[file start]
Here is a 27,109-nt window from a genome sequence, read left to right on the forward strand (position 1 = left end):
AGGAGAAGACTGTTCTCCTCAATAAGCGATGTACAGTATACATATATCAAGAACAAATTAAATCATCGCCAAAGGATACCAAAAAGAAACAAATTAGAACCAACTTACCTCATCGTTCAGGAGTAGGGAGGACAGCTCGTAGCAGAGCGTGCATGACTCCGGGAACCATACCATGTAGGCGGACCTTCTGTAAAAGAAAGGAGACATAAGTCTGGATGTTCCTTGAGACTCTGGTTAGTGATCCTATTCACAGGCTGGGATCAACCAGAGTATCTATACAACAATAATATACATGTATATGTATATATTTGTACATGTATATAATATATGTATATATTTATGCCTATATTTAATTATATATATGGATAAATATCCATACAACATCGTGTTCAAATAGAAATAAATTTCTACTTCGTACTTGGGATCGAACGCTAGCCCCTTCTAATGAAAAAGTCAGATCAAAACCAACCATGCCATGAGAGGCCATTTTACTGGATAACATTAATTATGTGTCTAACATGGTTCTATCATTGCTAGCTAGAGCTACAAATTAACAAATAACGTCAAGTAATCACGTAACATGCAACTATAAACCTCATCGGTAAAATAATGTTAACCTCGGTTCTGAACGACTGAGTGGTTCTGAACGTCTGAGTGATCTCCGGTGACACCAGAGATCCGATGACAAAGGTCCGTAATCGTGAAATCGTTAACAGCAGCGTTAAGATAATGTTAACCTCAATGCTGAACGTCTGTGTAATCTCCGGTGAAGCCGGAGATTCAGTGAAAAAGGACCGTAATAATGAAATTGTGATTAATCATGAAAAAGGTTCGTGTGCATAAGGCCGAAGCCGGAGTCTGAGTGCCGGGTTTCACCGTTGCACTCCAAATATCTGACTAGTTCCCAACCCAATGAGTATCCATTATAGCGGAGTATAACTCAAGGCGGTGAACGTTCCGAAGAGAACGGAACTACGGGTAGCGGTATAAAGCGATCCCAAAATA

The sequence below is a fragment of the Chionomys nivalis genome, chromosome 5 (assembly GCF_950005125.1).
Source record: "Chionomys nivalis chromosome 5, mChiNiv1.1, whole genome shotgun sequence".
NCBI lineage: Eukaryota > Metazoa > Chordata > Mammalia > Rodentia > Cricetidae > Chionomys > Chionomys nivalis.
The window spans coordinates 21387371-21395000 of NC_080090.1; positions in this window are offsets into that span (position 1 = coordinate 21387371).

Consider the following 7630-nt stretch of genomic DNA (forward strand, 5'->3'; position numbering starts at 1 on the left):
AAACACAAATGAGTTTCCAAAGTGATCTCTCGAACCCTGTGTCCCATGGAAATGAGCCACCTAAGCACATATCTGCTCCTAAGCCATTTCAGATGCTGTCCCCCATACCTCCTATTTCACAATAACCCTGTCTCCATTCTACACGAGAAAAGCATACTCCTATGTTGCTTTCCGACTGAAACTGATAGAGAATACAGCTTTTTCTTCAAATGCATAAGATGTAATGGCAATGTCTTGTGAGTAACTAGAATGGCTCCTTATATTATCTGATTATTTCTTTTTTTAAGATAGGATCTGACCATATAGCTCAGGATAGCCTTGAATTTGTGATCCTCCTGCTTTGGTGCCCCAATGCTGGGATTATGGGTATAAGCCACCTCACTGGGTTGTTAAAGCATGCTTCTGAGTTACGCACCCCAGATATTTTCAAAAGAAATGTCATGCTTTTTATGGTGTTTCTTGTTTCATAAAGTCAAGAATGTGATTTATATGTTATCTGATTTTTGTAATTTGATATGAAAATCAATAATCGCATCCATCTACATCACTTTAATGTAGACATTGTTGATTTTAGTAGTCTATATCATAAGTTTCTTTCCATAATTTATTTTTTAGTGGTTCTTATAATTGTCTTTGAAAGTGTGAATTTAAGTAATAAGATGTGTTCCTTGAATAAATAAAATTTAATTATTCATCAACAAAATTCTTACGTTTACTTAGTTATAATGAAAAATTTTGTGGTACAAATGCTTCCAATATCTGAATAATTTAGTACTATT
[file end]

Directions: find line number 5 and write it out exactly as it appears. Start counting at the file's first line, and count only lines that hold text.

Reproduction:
NCBI lineage: Eukaryota > Metazoa > Chordata > Mammalia > Rodentia > Cricetidae > Chionomys > Chionomys nivalis.